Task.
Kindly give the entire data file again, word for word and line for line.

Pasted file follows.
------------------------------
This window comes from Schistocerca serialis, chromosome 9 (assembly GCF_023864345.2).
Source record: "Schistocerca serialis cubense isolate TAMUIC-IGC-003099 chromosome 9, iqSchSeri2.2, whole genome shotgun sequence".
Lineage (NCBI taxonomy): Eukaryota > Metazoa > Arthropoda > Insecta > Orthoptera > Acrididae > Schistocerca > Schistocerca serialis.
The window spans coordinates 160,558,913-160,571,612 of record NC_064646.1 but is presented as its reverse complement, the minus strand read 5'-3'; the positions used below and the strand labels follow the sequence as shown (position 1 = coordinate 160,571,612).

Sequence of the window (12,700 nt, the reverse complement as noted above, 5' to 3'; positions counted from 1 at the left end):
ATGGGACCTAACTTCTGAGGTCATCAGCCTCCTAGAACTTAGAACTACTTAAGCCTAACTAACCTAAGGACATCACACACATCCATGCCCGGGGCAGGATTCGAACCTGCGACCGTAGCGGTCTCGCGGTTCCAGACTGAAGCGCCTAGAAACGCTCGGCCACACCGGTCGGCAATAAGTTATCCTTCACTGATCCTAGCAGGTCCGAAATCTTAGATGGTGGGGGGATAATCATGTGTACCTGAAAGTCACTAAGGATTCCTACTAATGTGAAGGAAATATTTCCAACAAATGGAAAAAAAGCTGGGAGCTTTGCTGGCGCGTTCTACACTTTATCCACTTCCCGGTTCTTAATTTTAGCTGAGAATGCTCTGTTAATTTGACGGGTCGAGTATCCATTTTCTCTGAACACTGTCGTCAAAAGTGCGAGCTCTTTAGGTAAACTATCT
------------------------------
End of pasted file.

This window comes from Schistocerca serialis, chromosome 9 (assembly GCF_023864345.2).
Source record: "Schistocerca serialis cubense isolate TAMUIC-IGC-003099 chromosome 9, iqSchSeri2.2, whole genome shotgun sequence".
Lineage (NCBI taxonomy): Eukaryota > Metazoa > Arthropoda > Insecta > Orthoptera > Acrididae > Schistocerca > Schistocerca serialis.
The window spans coordinates 160,558,913-160,571,612 of record NC_064646.1 but is presented as its reverse complement, the minus strand read 5'-3'; the positions used below and the strand labels follow the sequence as shown (position 1 = coordinate 160,571,612).

Sequence of the window (12,700 nt, the reverse complement as noted above, 5' to 3'; positions counted from 1 at the left end):
ATGGGACCTAACTTCTGAGGTCATCAGCCTCCTAGAACTTAGAACTACTTAAGCCTAACTAACCTAAGGACATCACACACATCCATGCCCGGGGCAGGATTCGAACCTGCGACCGTAGCGGTCTCGCGGTTCCAGACTGAAGCGCCTAGAAACGCTCGGCCACACCGGTCGGCAATAAGTTATCCTTCACTGATCCTAGCAGGTCCGAAATCTTAGATGGTGGGGGGATAATCATGTGTACCTGAAAGTCACTAAGGATTCCTACTAATGTGAAGGAAATATTTCCAACAAATGGAAAAAAAGCTGGGAGCTTTGCTGGCGCGTTCTACACTTTATCCACTTCCCGGTTCTTAATTTTAGCTGAGAATGCTCTGTTAATTTGACGGGTCGAGTATCCATTTTCTCTGAACACTGTCGTCAAAAGTGCGAGCTCTTTAGGTAAACTATCT